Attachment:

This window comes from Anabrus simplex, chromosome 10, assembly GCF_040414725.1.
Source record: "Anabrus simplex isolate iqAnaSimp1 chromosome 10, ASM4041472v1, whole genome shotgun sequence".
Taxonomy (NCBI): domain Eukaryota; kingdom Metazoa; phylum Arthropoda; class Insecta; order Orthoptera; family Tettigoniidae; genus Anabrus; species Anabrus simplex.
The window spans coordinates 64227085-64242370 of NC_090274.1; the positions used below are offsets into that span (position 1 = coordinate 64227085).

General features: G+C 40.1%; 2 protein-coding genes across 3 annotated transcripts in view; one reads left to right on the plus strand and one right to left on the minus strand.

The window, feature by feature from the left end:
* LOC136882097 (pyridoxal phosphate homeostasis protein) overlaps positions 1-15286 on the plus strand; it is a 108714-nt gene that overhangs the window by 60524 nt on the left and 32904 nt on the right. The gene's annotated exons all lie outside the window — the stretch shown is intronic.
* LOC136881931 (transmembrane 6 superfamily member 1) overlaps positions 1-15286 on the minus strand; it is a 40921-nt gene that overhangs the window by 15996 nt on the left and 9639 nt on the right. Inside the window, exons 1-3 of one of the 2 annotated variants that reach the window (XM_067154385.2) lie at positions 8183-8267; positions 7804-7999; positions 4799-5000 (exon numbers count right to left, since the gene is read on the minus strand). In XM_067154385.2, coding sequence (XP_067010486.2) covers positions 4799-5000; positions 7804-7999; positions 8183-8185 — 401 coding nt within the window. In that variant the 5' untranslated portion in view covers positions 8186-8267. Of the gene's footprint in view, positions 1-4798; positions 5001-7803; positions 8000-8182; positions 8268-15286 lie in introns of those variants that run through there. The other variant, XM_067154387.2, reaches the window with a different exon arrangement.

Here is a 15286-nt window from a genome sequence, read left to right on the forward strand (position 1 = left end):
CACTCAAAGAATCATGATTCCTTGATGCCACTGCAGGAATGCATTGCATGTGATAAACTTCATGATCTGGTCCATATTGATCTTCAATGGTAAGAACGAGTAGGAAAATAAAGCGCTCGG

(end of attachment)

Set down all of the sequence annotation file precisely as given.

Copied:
This window comes from Anabrus simplex, chromosome 10, assembly GCF_040414725.1.
Source record: "Anabrus simplex isolate iqAnaSimp1 chromosome 10, ASM4041472v1, whole genome shotgun sequence".
Taxonomy (NCBI): domain Eukaryota; kingdom Metazoa; phylum Arthropoda; class Insecta; order Orthoptera; family Tettigoniidae; genus Anabrus; species Anabrus simplex.
The window spans coordinates 64227085-64242370 of NC_090274.1; the positions used below are offsets into that span (position 1 = coordinate 64227085).

General features: G+C 40.1%; 2 protein-coding genes across 3 annotated transcripts in view; one reads left to right on the plus strand and one right to left on the minus strand.

The window, feature by feature from the left end:
* LOC136882097 (pyridoxal phosphate homeostasis protein) overlaps positions 1-15286 on the plus strand; it is a 108714-nt gene that overhangs the window by 60524 nt on the left and 32904 nt on the right. The gene's annotated exons all lie outside the window — the stretch shown is intronic.
* LOC136881931 (transmembrane 6 superfamily member 1) overlaps positions 1-15286 on the minus strand; it is a 40921-nt gene that overhangs the window by 15996 nt on the left and 9639 nt on the right. Inside the window, exons 1-3 of one of the 2 annotated variants that reach the window (XM_067154385.2) lie at positions 8183-8267; positions 7804-7999; positions 4799-5000 (exon numbers count right to left, since the gene is read on the minus strand). In XM_067154385.2, coding sequence (XP_067010486.2) covers positions 4799-5000; positions 7804-7999; positions 8183-8185 — 401 coding nt within the window. In that variant the 5' untranslated portion in view covers positions 8186-8267. Of the gene's footprint in view, positions 1-4798; positions 5001-7803; positions 8000-8182; positions 8268-15286 lie in introns of those variants that run through there. The other variant, XM_067154387.2, reaches the window with a different exon arrangement.

Here is a 15286-nt window from a genome sequence, read left to right on the forward strand (position 1 = left end):
CACTCAAAGAATCATGATTCCTTGATGCCACTGCAGGAATGCATTGCATGTGATAAACTTCATGATCTGGTCCATATTGATCTTCAATGGTAAGAACGAGTAGGAAAATAAAGCGCTCGG